Code choice in Hong Kong : from bilingualism to trilingualism

Woon Yee, Judy HO

Research output: Journal PublicationsJournal Article (refereed)peer-review

7 Citations (Scopus)


China resumed its sovereignty over Hong Kong in 1997. Since then drastic changes in this former British colony have occurred. One of these changes is a shift in language policy, from bilingualism (Cantonese and English) to trilingualism (Cantonese, English and Putonghua). The present study is aimed at investigating tertiary students’ use of Cantonese, English and Putonghua on a daily basis, analysing the roles and functions of each language and discussing how these may impact on language policy and language education. Research instruments included 52 students’ language diaries and written analyses, 51 hours of audio-recordings of verbal exchanges, and focus group semi-structured interviews. Results show that the students’ speech repertoire mainly consists of two languages: Cantonese and English and their various mixes. Cantonese is used to ensure understanding, consolidate solidarity and maintain social cohesion. The English-Cantonese mix has become a more powerful identity marker for educated people in Hong Kong than pure Cantonese. English and its supplement with Cantonese are often used in the domain of education. The majority of students seldom use Putonghua in everyday life, but there is a strong instrumental motivation to learn it. Measures are suggested to facilitate a more successful move from bilingualism to trilingualism.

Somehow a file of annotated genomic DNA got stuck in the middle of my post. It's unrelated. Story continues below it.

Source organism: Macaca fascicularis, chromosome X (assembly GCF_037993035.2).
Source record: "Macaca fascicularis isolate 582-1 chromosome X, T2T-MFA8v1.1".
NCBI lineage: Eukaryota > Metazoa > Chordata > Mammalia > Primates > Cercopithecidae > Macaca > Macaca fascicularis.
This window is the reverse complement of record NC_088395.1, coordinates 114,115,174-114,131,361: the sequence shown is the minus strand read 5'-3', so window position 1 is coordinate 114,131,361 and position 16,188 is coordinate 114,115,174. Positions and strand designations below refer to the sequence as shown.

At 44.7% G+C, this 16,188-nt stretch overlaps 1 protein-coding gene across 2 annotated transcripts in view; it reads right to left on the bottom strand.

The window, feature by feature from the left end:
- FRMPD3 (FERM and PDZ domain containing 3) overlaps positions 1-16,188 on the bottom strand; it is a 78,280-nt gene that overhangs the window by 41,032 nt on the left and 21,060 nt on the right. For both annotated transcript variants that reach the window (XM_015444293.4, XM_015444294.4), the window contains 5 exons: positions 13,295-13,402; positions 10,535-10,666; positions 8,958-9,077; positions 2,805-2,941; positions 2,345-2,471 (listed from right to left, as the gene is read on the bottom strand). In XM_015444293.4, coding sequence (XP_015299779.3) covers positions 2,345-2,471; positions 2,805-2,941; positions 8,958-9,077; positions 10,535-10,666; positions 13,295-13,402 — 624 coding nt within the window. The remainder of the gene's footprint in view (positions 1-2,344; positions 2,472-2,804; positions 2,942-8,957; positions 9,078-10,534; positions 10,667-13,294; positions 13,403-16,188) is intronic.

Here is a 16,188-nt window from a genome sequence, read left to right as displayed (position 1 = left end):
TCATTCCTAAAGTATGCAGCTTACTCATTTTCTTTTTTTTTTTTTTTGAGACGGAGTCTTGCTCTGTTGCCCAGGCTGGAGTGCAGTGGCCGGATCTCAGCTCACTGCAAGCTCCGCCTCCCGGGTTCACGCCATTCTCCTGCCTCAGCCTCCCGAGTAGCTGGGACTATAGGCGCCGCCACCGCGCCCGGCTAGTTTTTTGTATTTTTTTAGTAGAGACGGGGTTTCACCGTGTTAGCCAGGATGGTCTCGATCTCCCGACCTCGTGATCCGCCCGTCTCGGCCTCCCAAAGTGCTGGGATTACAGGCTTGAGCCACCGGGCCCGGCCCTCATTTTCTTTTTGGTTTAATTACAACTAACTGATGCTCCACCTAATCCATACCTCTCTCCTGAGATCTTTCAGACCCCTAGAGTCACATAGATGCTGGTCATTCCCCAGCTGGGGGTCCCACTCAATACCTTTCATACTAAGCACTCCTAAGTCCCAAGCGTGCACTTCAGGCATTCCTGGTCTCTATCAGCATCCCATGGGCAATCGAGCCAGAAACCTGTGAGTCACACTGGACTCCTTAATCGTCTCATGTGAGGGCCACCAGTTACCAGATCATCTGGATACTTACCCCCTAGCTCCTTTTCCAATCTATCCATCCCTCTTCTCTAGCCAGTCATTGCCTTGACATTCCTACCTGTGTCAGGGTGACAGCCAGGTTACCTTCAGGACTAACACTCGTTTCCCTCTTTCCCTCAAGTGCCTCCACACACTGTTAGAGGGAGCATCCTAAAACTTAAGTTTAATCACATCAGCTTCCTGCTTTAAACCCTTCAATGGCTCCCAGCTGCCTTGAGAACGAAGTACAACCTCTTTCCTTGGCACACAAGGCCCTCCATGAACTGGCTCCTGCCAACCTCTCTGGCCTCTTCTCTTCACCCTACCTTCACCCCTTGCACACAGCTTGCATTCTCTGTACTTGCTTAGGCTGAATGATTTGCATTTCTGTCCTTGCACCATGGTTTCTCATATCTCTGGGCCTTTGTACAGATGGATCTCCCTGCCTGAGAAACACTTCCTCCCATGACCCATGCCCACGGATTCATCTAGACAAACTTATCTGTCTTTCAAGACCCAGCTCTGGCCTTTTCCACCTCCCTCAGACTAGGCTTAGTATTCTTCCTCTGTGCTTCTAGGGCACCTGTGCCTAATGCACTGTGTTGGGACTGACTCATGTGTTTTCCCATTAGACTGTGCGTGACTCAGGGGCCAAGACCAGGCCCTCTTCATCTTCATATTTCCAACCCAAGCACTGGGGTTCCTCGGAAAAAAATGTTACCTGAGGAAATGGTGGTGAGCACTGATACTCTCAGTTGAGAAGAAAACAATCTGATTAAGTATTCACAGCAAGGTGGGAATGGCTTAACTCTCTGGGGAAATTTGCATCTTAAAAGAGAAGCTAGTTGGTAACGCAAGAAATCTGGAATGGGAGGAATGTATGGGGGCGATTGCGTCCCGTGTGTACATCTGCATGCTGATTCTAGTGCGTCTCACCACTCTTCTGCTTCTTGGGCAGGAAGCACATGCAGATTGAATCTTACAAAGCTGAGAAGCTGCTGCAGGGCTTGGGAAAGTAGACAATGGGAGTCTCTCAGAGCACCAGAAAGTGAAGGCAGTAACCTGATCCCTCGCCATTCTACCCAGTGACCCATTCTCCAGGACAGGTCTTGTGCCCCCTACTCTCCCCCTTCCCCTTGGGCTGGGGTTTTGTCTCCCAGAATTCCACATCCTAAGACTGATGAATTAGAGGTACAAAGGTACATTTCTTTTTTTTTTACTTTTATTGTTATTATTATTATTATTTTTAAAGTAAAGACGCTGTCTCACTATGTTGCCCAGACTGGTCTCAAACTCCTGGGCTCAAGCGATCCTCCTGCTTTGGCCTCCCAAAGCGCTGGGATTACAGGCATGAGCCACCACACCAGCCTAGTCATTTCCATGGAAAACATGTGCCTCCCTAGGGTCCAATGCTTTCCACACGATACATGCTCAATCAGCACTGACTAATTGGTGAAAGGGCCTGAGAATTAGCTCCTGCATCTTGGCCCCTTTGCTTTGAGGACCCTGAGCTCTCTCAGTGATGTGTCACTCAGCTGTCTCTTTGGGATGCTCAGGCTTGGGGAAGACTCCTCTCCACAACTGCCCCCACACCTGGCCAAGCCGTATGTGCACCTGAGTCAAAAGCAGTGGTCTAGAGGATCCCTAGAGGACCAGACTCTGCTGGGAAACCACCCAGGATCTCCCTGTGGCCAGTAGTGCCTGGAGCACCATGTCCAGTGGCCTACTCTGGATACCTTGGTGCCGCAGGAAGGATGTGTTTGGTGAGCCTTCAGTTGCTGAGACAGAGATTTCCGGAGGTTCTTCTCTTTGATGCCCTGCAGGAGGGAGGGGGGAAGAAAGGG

Original languageEnglish
Pages (from-to)18.1-18.17
Number of pages18
JournalAustralian Review of Applied Linguistics
Issue number2
Publication statusPublished - 1 Jan 2008

Bibliographical note

The author is grateful to Lingnan University, Hong Kong for granting a research
fund (DA06A1) for this project, and for granting her study leave to complete it.
She wishes to thank all the students who have participated in this research.


Dive into the research topics of 'Code choice in Hong Kong : from bilingualism to trilingualism'. Together they form a unique fingerprint.

Cite this